Achievements in broadcasting: Interviewing the NETA Award-winning KMOS station

UCM, like many universities, is full of opportunities for students willing to seek them out. Students are able to get hands-on experience in almost any discipline, anywhere on campus. For broadcasting, that place is KMOS-TV, located underneath the Martin and Wood buildings. 

Operating on-campus since 1979, PBS branch-affiliate KMOS broadcasts education and entertainment programs across the central Missouri area 24/7. 

I had the pleasure of speaking with KMOS producer Eric Boedecker and student-producer Blake Proctor. Both explained the day-to-day duties that can be found at KMOS:

“The station is a full-service station,” Boedecker explained. “Airing national PBS programs to the whole of central Missouri, but we’re also airing local programming. There are programs the staff are in charge of, and there’s a student program called “Lowdown”, a bi-weekly program for University news fully-produced by students. That gets broadcasted on TV. Students get to go shoot, edit, put their stuff together, and it airs on the broadcast channel, PBS.”

KMOS, among many other smaller broadcast stations, recently obtained a NETA award (National Educational Telecommunications Association) for their original program “Wicked Awesome Stuff,” an educational show centered around exploring new technologies and community events. Episodes of the show include coverage on Kansas City’s annual ‘Planet Comic-Con’, Whiteman Air Force Base, the KC First robotics competition and Missouri Innovations Campus. The episode that earned the station the prestigious NETA award was entitled “E-Sports.”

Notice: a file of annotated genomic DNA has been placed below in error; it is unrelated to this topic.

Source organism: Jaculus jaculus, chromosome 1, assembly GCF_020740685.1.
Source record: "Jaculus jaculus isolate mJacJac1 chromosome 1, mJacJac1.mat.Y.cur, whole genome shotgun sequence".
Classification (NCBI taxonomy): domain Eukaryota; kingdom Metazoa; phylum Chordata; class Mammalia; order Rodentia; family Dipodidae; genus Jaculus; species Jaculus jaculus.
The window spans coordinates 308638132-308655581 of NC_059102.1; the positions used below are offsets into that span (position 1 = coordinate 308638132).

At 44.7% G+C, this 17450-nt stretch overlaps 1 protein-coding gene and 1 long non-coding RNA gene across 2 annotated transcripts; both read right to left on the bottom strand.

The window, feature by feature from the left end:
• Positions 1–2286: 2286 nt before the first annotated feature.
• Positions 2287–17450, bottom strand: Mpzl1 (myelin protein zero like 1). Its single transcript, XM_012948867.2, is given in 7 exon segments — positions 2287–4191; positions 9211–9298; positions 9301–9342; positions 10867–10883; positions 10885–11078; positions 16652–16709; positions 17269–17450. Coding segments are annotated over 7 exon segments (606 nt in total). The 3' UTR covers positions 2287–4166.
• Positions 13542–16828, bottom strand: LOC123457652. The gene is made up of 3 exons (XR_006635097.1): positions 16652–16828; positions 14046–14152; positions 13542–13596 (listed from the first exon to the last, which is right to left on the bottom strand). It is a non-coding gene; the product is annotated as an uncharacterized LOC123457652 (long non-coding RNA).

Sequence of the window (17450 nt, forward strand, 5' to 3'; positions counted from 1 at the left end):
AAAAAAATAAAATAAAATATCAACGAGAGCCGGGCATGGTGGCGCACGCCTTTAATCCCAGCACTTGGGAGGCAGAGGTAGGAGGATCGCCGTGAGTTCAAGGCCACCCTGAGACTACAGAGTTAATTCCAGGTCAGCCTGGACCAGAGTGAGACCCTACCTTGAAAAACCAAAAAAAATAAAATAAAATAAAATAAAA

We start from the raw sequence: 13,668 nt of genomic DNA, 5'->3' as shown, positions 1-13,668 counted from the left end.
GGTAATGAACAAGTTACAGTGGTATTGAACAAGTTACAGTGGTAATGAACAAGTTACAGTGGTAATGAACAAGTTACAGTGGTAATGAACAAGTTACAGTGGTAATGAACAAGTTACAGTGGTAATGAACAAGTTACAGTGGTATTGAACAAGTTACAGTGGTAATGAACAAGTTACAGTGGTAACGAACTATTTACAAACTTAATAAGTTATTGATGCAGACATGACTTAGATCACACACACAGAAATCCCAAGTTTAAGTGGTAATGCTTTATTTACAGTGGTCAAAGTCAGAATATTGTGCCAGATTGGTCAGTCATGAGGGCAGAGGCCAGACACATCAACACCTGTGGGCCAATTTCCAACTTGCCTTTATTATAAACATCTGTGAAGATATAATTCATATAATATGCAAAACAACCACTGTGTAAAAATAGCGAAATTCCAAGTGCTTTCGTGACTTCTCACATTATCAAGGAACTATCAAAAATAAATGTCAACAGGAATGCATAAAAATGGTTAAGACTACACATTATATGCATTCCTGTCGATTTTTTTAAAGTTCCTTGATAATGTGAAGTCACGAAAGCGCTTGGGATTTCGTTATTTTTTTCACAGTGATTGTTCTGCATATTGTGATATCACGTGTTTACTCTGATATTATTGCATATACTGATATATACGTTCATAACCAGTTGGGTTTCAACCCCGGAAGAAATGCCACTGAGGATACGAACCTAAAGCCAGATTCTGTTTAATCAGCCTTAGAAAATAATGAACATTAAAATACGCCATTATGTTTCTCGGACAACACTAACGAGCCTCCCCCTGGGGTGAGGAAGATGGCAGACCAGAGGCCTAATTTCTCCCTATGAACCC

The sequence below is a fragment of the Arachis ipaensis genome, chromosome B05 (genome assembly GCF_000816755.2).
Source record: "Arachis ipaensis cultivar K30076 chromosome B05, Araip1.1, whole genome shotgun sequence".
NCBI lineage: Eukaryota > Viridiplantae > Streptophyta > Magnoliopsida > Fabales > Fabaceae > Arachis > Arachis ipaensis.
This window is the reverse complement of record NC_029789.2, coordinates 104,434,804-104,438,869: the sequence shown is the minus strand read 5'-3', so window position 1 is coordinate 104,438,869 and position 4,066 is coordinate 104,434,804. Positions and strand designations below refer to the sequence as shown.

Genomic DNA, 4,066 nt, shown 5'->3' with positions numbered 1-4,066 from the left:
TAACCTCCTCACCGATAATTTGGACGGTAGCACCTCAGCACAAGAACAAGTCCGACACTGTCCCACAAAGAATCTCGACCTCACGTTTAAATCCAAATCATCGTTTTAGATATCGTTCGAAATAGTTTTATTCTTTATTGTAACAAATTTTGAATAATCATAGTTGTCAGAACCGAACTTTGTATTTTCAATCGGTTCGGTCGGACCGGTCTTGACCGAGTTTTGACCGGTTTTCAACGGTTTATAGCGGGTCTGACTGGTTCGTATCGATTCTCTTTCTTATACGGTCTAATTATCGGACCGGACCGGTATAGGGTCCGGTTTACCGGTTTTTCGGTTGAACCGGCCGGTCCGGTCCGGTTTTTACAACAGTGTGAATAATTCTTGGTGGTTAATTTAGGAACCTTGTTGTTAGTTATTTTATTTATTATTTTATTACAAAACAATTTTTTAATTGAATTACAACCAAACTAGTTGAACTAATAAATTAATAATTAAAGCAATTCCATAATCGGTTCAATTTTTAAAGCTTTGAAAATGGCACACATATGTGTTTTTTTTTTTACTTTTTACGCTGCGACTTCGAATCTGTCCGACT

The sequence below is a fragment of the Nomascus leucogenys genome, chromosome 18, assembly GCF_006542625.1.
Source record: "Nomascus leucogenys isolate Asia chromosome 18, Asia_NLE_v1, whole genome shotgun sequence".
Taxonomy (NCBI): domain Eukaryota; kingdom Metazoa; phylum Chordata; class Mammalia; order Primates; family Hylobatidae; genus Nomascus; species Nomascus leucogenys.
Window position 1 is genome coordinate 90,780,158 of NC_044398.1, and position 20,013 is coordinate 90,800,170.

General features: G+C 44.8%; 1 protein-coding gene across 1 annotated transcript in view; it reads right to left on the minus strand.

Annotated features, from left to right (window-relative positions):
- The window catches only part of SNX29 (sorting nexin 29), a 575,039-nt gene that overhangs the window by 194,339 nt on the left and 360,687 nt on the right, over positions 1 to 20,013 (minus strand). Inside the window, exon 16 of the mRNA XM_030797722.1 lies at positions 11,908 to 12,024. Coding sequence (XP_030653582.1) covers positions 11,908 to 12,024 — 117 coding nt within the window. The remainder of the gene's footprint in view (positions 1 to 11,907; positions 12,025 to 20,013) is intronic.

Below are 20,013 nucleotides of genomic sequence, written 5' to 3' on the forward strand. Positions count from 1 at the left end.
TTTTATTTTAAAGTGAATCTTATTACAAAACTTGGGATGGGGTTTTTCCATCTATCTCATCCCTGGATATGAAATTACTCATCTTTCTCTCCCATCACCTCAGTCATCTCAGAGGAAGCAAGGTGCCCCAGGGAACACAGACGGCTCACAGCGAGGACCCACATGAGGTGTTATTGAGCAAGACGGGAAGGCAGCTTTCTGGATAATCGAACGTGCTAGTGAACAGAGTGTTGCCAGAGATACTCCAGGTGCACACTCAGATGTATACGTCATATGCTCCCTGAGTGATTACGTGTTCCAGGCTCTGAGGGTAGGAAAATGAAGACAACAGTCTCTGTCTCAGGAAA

“It was an episode about an after-school program in Columbia called Ukatsu – they’re basically a YMCA, but for gamers.” Boedecker explained. “They had programs about how to be a better “Super Smash Brothers” player, a better “Rocket League” player – they had an esports team that they took around and competed in high school events. They’re like the training ground for high school teams in the area.”

“My experience has been pretty good, going off two years by now.” Proctor says, “It’s been a lot of learning, things out of class and hands-on experience. A lot of cool things to add to my demo reel and just real-life experience. Coming up with weekly content and trying to stick to a schedule has helped a lot.”

KMOS has student positions available for a variety of duties, including trafficking and social media. Boedecker, former UCM graduate, began working at KMOS during his sophomore year and has since grown his position to become a producer. On top of being an excellent career opportunity for young students, it can provide knowledge and necessary skills for those that want to venture further into their career path.

“It is only beneficial.” Says Proctor, “You can always come out of it with experience and learn from it. You can get paid, but if not, don’t let it dissuade you. You should still try to be a part of it.”

Leave a Reply

Your email address will not be published. Required fields are marked *